A Mixed Message From Chris Christie

The Curmudgeon thinks Chris Christie was a good choice to lead the Trump administration’s commission to look at ways to address the opioid crisis.  After Christie returned to New Jersey following his failed bid for the presidency and spent a few months understandably feeling sorry for himself, he threw himself into the opioid crisis with a vigor and apparent purpose that were surprising – but most welcome.  As his term of office draws to a close – he’s in his last year as governor and cannot run again – he seems to view addressing the opioid problem as something on which he can build his legacy, and you don’t have to be a Christie fan – which The Curmudgeon is not – to wish him well.

When Christie appeared at a news conference with the president last week to announce creation of the commission with Christie as its head, Christie said

He [President Trump] and I are both pro-life.  We’re pro-life for the whole life.  Not just for the nine months in the womb, but for the whole life.  Every life is an individual gift from God and is precious. And no life is irredeemable.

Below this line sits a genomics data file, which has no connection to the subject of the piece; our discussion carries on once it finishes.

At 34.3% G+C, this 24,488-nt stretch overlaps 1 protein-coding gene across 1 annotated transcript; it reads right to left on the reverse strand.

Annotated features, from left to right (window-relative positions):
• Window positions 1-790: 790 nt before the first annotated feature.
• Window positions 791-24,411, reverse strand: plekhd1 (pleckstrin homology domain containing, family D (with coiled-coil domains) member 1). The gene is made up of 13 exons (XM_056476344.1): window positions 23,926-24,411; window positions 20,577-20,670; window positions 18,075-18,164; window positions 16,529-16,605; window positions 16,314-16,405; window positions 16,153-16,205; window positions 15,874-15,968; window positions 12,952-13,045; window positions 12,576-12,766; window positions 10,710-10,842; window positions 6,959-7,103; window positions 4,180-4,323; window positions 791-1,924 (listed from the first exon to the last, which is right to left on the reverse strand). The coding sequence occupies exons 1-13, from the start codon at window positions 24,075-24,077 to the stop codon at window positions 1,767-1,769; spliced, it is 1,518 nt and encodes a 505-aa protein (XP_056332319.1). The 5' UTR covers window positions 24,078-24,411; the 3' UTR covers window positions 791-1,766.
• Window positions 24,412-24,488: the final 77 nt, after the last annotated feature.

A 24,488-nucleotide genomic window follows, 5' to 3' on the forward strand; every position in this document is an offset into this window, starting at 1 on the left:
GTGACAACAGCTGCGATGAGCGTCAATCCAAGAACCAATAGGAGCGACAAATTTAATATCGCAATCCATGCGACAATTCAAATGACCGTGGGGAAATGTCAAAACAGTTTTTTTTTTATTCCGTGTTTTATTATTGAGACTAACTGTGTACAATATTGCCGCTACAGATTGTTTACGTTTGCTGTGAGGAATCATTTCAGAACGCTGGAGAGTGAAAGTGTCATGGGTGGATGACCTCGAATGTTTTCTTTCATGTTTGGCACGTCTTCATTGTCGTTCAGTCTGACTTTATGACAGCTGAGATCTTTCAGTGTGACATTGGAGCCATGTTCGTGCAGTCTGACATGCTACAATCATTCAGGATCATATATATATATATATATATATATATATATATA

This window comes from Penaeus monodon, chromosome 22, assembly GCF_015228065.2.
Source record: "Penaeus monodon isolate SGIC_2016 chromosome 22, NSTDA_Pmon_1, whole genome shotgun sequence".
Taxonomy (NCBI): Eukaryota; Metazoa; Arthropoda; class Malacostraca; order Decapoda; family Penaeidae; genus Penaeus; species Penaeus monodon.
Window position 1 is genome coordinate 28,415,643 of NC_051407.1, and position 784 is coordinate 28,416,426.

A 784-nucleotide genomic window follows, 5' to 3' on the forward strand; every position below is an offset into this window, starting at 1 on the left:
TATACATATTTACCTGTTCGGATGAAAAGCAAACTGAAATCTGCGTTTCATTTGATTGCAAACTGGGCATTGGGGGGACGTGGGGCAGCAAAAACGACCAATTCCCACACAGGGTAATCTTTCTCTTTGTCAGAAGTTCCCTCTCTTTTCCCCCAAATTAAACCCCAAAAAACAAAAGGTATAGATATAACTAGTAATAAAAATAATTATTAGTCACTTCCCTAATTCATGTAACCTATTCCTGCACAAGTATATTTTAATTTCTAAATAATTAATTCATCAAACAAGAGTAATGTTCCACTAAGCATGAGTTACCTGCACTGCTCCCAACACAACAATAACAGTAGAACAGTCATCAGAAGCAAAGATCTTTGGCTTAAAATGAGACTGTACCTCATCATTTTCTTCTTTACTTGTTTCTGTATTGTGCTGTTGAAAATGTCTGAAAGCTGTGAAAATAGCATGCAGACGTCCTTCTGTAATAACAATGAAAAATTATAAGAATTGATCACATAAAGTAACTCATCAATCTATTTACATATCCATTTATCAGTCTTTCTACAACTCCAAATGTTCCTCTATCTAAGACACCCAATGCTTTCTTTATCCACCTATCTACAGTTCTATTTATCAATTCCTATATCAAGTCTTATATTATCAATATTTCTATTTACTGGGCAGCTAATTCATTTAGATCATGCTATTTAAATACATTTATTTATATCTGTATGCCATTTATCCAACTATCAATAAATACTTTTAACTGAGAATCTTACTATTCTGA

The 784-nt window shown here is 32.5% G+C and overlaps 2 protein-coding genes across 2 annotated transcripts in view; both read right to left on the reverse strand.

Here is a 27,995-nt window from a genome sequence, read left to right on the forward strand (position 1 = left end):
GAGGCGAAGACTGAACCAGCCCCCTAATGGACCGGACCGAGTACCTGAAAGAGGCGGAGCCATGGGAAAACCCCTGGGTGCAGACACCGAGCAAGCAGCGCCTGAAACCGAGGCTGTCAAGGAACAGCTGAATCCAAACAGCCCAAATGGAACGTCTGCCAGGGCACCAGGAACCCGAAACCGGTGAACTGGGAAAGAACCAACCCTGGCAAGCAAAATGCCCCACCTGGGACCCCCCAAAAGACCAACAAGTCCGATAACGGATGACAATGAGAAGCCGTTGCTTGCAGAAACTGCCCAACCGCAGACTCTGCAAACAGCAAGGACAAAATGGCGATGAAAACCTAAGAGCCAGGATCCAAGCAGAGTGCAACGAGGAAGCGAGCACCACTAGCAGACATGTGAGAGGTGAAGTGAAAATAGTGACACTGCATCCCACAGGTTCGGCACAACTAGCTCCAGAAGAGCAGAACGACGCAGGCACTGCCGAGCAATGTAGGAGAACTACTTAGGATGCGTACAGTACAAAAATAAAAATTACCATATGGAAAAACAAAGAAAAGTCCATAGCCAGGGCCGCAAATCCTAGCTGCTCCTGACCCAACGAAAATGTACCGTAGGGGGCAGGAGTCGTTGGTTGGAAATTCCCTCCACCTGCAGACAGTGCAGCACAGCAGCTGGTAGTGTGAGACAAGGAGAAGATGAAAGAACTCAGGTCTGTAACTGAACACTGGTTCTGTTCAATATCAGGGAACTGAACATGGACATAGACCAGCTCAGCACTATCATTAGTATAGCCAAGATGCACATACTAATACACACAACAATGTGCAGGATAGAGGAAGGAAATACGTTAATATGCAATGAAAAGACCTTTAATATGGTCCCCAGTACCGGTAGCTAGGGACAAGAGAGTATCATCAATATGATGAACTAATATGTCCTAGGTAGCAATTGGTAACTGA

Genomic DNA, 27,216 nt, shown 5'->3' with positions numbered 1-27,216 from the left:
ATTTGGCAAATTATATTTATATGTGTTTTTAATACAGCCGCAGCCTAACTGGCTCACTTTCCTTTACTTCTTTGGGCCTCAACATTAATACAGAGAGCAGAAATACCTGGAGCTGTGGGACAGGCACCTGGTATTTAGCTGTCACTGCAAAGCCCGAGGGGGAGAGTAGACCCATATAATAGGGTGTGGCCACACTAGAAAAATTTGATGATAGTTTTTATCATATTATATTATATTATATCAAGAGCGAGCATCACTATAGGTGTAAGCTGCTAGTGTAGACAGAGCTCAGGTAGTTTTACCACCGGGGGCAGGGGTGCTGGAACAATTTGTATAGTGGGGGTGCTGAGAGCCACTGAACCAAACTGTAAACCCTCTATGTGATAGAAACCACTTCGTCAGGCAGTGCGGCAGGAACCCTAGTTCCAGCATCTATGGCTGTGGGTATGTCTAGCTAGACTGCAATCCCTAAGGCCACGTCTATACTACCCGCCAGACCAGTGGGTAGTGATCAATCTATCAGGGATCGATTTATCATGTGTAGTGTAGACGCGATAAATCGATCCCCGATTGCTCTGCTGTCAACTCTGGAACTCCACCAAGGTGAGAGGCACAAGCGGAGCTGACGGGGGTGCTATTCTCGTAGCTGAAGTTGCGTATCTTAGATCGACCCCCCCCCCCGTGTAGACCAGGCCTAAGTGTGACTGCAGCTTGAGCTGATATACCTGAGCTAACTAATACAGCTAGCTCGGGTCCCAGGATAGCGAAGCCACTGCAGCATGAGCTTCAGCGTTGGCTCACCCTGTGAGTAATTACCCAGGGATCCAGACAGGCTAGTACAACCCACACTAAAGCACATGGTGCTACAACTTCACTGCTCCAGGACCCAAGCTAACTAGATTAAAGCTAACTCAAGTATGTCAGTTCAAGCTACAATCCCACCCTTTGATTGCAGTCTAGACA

And therein lies the mixed message, because as a proponent of the death penalty, Christie has declared some lives beyond redemption.

In 2015, he told the New York Times that

I’ve always believed that the death penalty is appropriate, and the reason it’s appropriate is because it’s an act of self-defense.

In 2011, Christie supported a bill in the New Jersey legislature that would have reinstated the death penalty in the state; that bill failed.

To be fair, Christie’s support of capital punishment seems lukewarm, as if it’s something expected of him because he’s a former prosecutor who wants to be seen as a real tough guy and he’s a Republican and it’s so incredibly, incredibly important for Republicans to convince people they’re tough on crime.

But in the end, his comment about “no life is irredeemable” seems hollow as long as he’s perfectly willing to declare some people irredeemable by sentencing them to death for their crimes.

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